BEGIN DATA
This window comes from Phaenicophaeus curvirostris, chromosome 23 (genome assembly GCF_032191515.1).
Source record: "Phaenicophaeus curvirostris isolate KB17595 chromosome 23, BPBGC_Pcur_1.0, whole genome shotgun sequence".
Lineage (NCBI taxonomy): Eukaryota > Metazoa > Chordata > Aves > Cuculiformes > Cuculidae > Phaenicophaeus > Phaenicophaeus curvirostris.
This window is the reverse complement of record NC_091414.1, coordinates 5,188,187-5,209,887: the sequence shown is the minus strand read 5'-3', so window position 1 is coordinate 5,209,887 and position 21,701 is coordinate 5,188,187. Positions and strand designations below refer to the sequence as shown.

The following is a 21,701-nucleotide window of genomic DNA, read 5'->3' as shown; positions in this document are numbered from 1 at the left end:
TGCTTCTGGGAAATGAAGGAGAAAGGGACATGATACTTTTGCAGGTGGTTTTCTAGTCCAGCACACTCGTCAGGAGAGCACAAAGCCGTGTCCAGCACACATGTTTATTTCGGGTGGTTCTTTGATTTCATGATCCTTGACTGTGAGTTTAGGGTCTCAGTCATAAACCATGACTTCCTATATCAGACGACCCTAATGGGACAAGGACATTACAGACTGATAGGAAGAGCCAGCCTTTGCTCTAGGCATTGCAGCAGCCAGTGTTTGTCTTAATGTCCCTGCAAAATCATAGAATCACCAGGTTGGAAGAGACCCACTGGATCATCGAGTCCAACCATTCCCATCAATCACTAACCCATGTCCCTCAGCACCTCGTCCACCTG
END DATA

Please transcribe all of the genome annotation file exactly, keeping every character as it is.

This window comes from Phaenicophaeus curvirostris, chromosome 23 (genome assembly GCF_032191515.1).
Source record: "Phaenicophaeus curvirostris isolate KB17595 chromosome 23, BPBGC_Pcur_1.0, whole genome shotgun sequence".
Lineage (NCBI taxonomy): Eukaryota > Metazoa > Chordata > Aves > Cuculiformes > Cuculidae > Phaenicophaeus > Phaenicophaeus curvirostris.
This window is the reverse complement of record NC_091414.1, coordinates 5,188,187-5,209,887: the sequence shown is the minus strand read 5'-3', so window position 1 is coordinate 5,209,887 and position 21,701 is coordinate 5,188,187. Positions and strand designations below refer to the sequence as shown.

The following is a 21,701-nucleotide window of genomic DNA, read 5'->3' as shown; positions in this document are numbered from 1 at the left end:
TGCTTCTGGGAAATGAAGGAGAAAGGGACATGATACTTTTGCAGGTGGTTTTCTAGTCCAGCACACTCGTCAGGAGAGCACAAAGCCGTGTCCAGCACACATGTTTATTTCGGGTGGTTCTTTGATTTCATGATCCTTGACTGTGAGTTTAGGGTCTCAGTCATAAACCATGACTTCCTATATCAGACGACCCTAATGGGACAAGGACATTACAGACTGATAGGAAGAGCCAGCCTTTGCTCTAGGCATTGCAGCAGCCAGTGTTTGTCTTAATGTCCCTGCAAAATCATAGAATCACCAGGTTGGAAGAGACCCACTGGATCATCGAGTCCAACCATTCCCATCAATCACTAACCCATGTCCCTCAGCACCTCGTCCACCTG